Want to decide for yourself the state of the discipline? Legaspi’s new essay at Bible and Interpretation lends a hand. It commences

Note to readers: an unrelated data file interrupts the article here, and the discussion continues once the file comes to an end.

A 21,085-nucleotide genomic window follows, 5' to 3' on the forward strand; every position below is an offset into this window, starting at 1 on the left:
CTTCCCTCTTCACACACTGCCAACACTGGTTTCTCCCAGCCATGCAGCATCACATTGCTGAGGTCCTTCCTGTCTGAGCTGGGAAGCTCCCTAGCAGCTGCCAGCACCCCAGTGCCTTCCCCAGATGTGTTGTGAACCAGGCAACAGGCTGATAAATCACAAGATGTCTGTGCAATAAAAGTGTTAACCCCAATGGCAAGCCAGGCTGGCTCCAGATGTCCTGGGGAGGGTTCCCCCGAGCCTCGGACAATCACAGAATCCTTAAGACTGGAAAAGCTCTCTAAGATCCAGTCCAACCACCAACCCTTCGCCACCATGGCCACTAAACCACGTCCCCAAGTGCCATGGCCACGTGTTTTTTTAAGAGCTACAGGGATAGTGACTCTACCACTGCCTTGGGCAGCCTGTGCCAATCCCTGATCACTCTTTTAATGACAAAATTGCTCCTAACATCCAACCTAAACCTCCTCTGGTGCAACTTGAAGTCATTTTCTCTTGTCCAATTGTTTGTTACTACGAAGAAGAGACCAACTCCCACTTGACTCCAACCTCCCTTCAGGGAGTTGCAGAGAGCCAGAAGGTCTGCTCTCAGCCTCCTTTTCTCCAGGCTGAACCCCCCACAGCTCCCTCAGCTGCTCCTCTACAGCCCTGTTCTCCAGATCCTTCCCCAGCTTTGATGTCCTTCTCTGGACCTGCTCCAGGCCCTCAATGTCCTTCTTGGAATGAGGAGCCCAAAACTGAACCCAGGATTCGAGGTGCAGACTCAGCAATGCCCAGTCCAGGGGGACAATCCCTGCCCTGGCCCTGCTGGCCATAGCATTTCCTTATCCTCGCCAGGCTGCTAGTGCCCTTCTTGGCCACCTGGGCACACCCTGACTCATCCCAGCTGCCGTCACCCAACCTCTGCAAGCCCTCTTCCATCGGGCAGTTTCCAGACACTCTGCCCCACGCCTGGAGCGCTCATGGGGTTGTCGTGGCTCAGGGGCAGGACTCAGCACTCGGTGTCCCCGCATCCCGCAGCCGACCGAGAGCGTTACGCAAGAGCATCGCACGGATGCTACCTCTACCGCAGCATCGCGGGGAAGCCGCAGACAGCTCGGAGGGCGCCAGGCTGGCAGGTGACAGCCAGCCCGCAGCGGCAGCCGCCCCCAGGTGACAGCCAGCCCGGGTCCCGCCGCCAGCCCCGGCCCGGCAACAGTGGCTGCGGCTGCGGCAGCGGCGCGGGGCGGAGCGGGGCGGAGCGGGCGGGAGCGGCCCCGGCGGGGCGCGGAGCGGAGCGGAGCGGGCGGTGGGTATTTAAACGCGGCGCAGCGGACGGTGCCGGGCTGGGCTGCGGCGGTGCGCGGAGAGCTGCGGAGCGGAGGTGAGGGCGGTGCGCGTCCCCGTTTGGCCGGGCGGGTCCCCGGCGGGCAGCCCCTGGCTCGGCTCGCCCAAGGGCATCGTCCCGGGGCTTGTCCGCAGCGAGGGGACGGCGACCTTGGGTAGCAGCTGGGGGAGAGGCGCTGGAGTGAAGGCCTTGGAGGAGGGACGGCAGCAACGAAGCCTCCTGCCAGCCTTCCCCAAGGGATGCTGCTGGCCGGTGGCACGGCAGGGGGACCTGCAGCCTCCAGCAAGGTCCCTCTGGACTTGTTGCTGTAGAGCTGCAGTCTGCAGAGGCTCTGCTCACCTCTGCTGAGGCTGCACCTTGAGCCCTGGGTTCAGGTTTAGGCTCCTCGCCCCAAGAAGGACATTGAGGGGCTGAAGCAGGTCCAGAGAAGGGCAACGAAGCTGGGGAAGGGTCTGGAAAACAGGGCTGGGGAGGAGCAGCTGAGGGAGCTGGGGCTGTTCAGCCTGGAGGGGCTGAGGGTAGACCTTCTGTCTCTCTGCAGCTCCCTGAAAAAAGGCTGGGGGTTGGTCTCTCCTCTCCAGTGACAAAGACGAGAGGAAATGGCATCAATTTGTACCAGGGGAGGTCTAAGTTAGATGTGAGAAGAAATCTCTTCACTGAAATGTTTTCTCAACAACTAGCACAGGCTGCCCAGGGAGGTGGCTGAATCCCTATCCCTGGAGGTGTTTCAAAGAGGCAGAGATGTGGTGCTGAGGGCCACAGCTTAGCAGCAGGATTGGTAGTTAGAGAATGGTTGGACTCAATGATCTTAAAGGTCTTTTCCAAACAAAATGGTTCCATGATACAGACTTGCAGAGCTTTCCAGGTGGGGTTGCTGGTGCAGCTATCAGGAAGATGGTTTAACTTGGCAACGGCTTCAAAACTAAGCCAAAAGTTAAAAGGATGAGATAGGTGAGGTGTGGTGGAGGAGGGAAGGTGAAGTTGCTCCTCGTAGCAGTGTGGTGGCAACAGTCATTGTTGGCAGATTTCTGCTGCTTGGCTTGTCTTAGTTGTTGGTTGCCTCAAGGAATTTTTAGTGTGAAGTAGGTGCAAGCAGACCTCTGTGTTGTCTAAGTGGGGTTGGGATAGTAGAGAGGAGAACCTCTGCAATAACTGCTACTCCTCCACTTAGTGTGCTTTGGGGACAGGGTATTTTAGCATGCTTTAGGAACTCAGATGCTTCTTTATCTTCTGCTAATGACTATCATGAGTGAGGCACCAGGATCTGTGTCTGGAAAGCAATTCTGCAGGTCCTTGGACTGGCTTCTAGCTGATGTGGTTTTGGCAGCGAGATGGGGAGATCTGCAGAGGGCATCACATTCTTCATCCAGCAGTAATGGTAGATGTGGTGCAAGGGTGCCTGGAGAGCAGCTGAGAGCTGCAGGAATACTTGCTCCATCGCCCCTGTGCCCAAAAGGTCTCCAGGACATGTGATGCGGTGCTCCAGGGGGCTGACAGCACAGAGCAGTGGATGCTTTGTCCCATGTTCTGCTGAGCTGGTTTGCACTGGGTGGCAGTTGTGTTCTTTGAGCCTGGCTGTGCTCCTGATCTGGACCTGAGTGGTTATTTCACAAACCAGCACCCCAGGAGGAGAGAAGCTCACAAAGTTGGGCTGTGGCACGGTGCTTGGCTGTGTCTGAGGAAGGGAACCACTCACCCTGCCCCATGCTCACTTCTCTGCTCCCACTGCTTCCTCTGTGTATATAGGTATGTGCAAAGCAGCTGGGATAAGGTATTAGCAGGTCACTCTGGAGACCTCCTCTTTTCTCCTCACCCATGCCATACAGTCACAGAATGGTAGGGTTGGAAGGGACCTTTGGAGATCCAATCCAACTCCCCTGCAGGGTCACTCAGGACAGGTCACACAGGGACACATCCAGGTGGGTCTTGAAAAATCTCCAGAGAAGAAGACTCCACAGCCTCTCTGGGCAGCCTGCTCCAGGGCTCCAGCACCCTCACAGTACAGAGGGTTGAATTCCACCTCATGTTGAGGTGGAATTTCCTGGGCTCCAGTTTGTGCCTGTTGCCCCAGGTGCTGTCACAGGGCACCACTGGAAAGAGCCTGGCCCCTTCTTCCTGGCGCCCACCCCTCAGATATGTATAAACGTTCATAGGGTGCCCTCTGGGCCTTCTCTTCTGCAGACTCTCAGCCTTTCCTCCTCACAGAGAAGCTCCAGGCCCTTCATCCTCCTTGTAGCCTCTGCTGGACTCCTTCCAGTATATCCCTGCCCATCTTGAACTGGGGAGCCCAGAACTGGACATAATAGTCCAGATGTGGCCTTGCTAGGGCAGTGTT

The term “historical criticism” is problematic. On the one hand, it designates a very specific set of practices for ascertaining the date and origin of a text or document—practices closely associated with Renaissance humanism and the study of law, classics, and literature. But when we refer to “historical criticism” in the context of theology and biblical scholarship, we usually mean something else. We use the term “historical criticism” as an umbrella term, one that is synonymous with modern biblical criticism or the dominant mode of academic biblical scholarship in the West over the past two hundred years. The reasons for this are not hard to surmise. Throughout the nineteenth and twentieth centuries, the historical backgrounds of the Bible, whether accessed through philology, textual criticism, archaeology, or source criticism, stood at the center of scholarly efforts to make sense of the Bible. Nevertheless, it is a mistake to identify modern biblical criticism with historical criticism because this equation misrepresents biblical scholarship and derails effective discussion of its connections to non-academic interpretive modes.